Friday’s (May 17) post on “Friday First Liners” here included the first line of Wendy Mills’ All We Have Left. Today, since I just finished the book, instead of writing a “tease” from where I am reading, my Tuesday Teaser will be excerpts from the back cover of the paperback YA novel.
” A haunting and heart-wrenching story of two girls, two time periods, and the one event that changed their lives–and the world forever.”
Jesse, aged 16, searching out the truth about how her older brother died during the 2001 World Trade Center attacks is one thread/story.
The other thread, set in 2001, the era of the attack, brings Alia, a sixteen-year-old Muslim, who is a typical American teenager in every sense of the word, dealing with strict parents, demanding school assignments, complex relationships with friends, especially boys, and who is the girl caught in the flames mentioned in…
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This challenge was issued by the bloggers at Hot Listens and The Caffeinated Reviewer. I became aware of it on Carla Loves to Read, who posted that she was participating. Recently, I finished The Music Shop by Rachel Joyce. This author also wrote The Unlikely Pilgrimage of Harold Fry, a book I loved so much I recommended it to our Third Tuesday book club.
The Music Shop is set in 1988 London, and it was fun comparing the culture and situations to “my” 1988, here across the pond. One thing is for sure, human nature and the complexities in relationships are universal and timeless!
Frank, the shop’s owner, a burly, bearded, bear of a man, has a “gift” for “prescribing” (my term) just the right piece/selection of music someone needs; sometimes not what the customer thinks he wants. Because Frank has lost his first wife, he is terrified of real closeness/connectedness. When Elsa…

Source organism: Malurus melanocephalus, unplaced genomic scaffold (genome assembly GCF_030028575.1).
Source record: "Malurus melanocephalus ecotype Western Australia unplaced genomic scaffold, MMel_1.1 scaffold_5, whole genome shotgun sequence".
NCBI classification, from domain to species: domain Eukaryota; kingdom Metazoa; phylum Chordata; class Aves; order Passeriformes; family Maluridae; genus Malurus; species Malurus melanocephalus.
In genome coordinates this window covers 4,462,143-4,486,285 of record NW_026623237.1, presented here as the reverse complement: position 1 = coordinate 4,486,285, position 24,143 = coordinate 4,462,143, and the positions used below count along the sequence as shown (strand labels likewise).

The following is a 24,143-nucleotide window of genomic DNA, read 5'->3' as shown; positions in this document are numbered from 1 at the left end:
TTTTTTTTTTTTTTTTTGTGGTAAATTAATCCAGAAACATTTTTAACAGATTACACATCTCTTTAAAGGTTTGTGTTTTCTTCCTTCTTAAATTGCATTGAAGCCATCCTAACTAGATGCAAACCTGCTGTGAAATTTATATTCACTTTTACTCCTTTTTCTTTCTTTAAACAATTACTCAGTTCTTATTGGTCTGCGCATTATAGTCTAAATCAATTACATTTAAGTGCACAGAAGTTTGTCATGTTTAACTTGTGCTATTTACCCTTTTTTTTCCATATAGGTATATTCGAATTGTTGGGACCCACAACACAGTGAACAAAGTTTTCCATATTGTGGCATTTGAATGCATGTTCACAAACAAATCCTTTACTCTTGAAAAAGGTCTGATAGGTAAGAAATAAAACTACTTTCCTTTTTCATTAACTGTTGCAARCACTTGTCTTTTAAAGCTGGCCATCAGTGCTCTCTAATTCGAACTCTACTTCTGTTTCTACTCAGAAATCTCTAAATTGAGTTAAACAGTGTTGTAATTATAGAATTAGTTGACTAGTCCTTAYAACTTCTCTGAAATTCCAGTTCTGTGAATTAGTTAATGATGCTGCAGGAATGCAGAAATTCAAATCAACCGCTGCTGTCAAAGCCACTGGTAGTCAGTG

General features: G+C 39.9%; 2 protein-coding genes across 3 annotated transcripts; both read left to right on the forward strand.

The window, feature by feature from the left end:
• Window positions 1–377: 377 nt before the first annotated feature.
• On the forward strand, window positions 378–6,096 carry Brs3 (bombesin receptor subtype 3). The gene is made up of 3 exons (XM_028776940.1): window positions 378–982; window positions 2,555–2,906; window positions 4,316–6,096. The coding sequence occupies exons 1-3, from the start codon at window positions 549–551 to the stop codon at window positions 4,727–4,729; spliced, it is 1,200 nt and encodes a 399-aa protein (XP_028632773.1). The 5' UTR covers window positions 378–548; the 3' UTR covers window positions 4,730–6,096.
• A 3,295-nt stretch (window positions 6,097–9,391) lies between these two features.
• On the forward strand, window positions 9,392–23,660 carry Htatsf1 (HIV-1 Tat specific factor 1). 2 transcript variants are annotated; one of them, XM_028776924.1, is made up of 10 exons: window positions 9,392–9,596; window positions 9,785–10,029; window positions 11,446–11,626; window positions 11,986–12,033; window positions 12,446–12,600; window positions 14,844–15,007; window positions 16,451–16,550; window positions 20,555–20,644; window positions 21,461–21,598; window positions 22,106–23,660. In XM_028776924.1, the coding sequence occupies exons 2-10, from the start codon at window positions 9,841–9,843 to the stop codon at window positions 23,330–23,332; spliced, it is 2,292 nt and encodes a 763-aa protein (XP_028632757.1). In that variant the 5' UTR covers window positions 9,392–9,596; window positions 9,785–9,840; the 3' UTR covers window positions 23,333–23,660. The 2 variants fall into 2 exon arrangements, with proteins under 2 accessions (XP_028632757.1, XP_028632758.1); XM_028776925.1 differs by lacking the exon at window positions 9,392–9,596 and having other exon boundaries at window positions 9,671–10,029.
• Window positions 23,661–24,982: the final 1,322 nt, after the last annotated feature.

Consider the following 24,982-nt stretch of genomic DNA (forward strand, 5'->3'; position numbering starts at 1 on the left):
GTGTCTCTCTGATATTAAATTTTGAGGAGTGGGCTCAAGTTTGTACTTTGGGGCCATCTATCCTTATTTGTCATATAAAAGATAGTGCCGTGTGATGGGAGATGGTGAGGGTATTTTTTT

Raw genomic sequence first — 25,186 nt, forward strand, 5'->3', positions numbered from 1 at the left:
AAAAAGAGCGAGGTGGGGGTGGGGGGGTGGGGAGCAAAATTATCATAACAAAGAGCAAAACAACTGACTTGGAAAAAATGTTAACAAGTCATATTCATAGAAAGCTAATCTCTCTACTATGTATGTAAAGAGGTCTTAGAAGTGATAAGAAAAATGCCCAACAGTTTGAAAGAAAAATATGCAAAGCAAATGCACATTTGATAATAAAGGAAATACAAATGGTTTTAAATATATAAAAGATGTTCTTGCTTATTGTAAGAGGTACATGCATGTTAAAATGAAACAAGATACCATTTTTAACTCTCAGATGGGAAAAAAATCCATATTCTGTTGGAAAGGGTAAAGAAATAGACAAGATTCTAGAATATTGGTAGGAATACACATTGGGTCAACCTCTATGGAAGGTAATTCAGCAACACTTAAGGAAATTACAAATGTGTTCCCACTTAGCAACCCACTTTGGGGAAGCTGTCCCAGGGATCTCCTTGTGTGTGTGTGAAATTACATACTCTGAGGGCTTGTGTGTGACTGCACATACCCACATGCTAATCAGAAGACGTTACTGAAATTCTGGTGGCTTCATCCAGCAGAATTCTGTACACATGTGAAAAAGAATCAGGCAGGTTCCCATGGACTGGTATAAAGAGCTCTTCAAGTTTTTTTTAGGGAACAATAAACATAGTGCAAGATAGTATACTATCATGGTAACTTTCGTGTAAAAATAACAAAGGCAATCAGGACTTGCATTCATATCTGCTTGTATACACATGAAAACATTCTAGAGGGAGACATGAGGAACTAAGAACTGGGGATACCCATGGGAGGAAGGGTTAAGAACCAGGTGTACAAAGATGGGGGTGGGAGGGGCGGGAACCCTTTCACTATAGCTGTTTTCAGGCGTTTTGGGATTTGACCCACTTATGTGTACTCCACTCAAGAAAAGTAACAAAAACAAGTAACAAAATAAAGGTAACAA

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via Monday chuckles
via THURSDAY GIGGLES
Last week I began a library book I had requested in an effort to start reading “Books about Books,” inspired by a list published by Random House. In the story, John Gilkey, a con artist and professional thief loved books (especially antiquated ones) so much he couldn’t help himself and was driven to steal and own them. Allison Hoover Bartlett, hearing about this criminal, decided to interview Gilkey and Ken Sanders, a man whose life’s wish was to outsmart Gilkey, track him down, and arrest him. It is a fascinating true narrative which reads as smoothly and interestingly as any novel. Here is the author’s description of how Gilkey’s passion became an obsession.
“Gilkey told me that when he holds a rare book, he smells its age, feels its crispness, makes sure there’s nothing wrong with it, and opens it up very gently. He thumbs through a few pages. If…
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